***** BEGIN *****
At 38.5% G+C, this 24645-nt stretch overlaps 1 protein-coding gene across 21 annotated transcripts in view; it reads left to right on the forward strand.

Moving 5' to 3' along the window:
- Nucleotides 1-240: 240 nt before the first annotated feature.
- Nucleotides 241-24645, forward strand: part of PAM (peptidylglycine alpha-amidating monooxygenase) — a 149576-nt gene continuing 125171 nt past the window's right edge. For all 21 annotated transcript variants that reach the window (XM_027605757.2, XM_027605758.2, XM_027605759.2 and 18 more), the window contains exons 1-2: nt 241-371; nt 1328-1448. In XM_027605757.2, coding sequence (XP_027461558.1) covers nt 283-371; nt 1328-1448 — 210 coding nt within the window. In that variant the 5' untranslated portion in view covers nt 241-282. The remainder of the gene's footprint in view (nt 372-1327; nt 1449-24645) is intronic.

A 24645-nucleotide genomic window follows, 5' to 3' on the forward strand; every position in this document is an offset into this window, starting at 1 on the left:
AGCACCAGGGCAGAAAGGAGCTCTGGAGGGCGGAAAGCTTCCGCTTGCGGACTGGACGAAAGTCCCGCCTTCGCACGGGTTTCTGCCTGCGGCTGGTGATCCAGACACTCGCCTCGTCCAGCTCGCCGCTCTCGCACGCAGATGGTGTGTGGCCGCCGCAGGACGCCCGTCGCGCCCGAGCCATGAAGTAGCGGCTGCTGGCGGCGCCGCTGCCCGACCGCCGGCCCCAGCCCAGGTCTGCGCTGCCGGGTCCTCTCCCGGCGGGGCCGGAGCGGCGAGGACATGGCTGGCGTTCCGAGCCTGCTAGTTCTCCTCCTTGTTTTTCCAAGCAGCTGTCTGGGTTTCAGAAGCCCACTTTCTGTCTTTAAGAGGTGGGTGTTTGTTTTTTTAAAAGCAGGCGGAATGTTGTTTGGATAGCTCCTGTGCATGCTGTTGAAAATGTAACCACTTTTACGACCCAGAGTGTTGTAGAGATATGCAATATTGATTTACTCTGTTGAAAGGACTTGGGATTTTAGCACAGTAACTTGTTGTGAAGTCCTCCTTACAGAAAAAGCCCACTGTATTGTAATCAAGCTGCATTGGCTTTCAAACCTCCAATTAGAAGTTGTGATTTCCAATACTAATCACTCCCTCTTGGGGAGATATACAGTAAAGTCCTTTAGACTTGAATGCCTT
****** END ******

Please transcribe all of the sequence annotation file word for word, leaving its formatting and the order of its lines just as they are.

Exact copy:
At 38.5% G+C, this 24645-nt stretch overlaps 1 protein-coding gene across 21 annotated transcripts in view; it reads left to right on the forward strand.

Moving 5' to 3' along the window:
- Nucleotides 1-240: 240 nt before the first annotated feature.
- Nucleotides 241-24645, forward strand: part of PAM (peptidylglycine alpha-amidating monooxygenase) — a 149576-nt gene continuing 125171 nt past the window's right edge. For all 21 annotated transcript variants that reach the window (XM_027605757.2, XM_027605758.2, XM_027605759.2 and 18 more), the window contains exons 1-2: nt 241-371; nt 1328-1448. In XM_027605757.2, coding sequence (XP_027461558.1) covers nt 283-371; nt 1328-1448 — 210 coding nt within the window. In that variant the 5' untranslated portion in view covers nt 241-282. The remainder of the gene's footprint in view (nt 372-1327; nt 1449-24645) is intronic.

A 24645-nucleotide genomic window follows, 5' to 3' on the forward strand; every position in this document is an offset into this window, starting at 1 on the left:
AGCACCAGGGCAGAAAGGAGCTCTGGAGGGCGGAAAGCTTCCGCTTGCGGACTGGACGAAAGTCCCGCCTTCGCACGGGTTTCTGCCTGCGGCTGGTGATCCAGACACTCGCCTCGTCCAGCTCGCCGCTCTCGCACGCAGATGGTGTGTGGCCGCCGCAGGACGCCCGTCGCGCCCGAGCCATGAAGTAGCGGCTGCTGGCGGCGCCGCTGCCCGACCGCCGGCCCCAGCCCAGGTCTGCGCTGCCGGGTCCTCTCCCGGCGGGGCCGGAGCGGCGAGGACATGGCTGGCGTTCCGAGCCTGCTAGTTCTCCTCCTTGTTTTTCCAAGCAGCTGTCTGGGTTTCAGAAGCCCACTTTCTGTCTTTAAGAGGTGGGTGTTTGTTTTTTTAAAAGCAGGCGGAATGTTGTTTGGATAGCTCCTGTGCATGCTGTTGAAAATGTAACCACTTTTACGACCCAGAGTGTTGTAGAGATATGCAATATTGATTTACTCTGTTGAAAGGACTTGGGATTTTAGCACAGTAACTTGTTGTGAAGTCCTCCTTACAGAAAAAGCCCACTGTATTGTAATCAAGCTGCATTGGCTTTCAAACCTCCAATTAGAAGTTGTGATTTCCAATACTAATCACTCCCTCTTGGGGAGATATACAGTAAAGTCCTTTAGACTTGAATGCCTT